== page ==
Steamed fish is just plain delicious, spa cuisine or not. Add some spice and fragrant herbs and it is even an indulgence, for body and mind. As for the coconut rice – well that’s just balance isn’t it?
Recently I photographed a few features for Eat Me Magazine. One of the pieces was a recipe feature for snapper steamed in banana leaves with a heady, exotic paste of spices, nuts and herbs. Banana leaves are not always readily available in England but I found some lovely fresh banana leaves in an Oriental supermarket in Oxford – a delightful find among the dreaming spires and honey stone walls. But if you are not so lucky, it is easy enough to steam fish in parchment paper or just in a steamer. More on recipes in a moment.
As you can see, the idea is to make the spice paste, and wrap it together with the fish filet in a leaf and tie with string to secure. Then you steam the fish parcels in the bamboo steamer. Later when you unwrap the leaves it is with the anticipation and delight of opening a yummy present!
So to recipes. I am going to be deliberately vague here because there is so much latitude in this type of cooking. And you can vary things depending on what flavours you like best and what you have available. For an exact recipe, take a look at Issue 5 of Eat Me magazine or email me (see contact page) for a link.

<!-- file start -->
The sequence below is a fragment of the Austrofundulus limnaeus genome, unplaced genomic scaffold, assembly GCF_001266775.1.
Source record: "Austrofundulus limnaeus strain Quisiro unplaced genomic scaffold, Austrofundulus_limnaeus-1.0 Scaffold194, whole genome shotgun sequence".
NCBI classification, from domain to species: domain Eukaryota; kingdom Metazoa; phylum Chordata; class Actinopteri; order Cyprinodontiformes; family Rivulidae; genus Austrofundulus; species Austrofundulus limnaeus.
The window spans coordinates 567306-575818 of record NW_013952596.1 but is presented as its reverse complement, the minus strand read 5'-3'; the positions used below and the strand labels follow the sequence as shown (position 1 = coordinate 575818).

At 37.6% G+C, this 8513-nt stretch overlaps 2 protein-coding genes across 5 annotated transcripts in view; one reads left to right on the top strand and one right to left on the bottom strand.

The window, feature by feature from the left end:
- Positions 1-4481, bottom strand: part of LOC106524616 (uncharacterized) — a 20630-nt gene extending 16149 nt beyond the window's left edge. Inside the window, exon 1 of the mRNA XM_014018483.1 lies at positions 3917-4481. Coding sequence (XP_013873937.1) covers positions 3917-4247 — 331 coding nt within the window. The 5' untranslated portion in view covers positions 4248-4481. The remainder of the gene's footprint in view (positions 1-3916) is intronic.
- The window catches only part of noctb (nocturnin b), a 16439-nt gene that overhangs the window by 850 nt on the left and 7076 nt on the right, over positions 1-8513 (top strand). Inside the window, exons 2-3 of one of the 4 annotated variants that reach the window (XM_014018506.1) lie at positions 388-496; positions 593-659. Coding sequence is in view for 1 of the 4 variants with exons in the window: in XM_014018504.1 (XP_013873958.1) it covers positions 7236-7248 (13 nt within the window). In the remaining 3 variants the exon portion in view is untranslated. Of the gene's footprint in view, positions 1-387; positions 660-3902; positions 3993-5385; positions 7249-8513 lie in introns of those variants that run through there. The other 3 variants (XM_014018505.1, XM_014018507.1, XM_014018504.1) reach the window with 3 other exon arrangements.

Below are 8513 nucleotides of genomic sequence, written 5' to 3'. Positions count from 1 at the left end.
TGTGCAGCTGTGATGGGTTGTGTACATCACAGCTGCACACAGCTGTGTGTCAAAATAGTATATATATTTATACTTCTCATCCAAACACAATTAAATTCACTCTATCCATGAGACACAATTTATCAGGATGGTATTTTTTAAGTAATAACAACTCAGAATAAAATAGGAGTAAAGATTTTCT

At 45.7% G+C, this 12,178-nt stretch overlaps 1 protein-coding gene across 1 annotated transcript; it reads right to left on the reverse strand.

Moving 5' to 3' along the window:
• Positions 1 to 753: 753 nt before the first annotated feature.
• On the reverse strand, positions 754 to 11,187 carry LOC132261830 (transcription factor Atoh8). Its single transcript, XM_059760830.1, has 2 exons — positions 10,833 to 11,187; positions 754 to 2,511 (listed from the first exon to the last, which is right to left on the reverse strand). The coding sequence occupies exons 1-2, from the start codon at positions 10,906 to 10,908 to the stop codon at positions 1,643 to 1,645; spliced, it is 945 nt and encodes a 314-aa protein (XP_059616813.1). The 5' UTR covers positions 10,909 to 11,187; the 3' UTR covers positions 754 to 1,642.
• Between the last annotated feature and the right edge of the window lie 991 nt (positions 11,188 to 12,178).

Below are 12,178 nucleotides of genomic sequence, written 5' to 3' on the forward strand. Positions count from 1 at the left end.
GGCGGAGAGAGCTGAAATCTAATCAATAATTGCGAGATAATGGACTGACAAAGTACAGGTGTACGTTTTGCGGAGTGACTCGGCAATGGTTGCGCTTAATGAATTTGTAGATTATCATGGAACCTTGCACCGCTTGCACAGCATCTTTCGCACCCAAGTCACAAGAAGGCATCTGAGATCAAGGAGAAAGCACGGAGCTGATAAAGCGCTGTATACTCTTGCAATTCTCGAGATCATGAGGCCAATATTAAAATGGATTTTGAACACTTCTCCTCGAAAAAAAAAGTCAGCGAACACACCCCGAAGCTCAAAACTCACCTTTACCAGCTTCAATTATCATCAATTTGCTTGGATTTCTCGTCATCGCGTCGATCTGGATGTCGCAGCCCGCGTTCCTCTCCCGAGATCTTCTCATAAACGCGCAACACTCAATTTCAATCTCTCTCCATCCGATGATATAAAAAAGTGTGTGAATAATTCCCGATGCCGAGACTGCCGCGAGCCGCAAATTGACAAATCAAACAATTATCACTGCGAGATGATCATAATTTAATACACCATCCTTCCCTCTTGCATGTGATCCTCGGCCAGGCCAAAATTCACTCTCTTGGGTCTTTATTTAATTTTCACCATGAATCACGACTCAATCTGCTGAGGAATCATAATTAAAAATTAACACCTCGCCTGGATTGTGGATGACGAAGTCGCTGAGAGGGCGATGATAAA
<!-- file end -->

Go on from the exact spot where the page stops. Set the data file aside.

For the steamed fish, take a couple of fresh white fish fillets. Snapper, halibut, or even tilapia will all work well. Lay each fillet out on a generous sheet of parchment or in a good size piece of banana leaf. Cover the fish with a few spoonfuls of the seasoning paste. For the paste, mash together in a mortar or a mini chopper a clove of garlic, a shallot, the juice of a lime, a cube of ginger, a few coriander seeds, a half teaspoon of turmeric, a teaspoon of lemongrass, perhaps a couple of tablespoons of peanuts or macadamia nuts, a tiny spoon of shrimp paste, a small fresh chilli pepper…just choose or omit the ingredients as you wish. Sometimes, I just use a quick squeeze of lime, and little grating of ginger or chilli. Wrap the fish up into a parcel and place in a steamer basket over simmering water. Steam for 10-15 minutes, depending on the size of the fish fillets.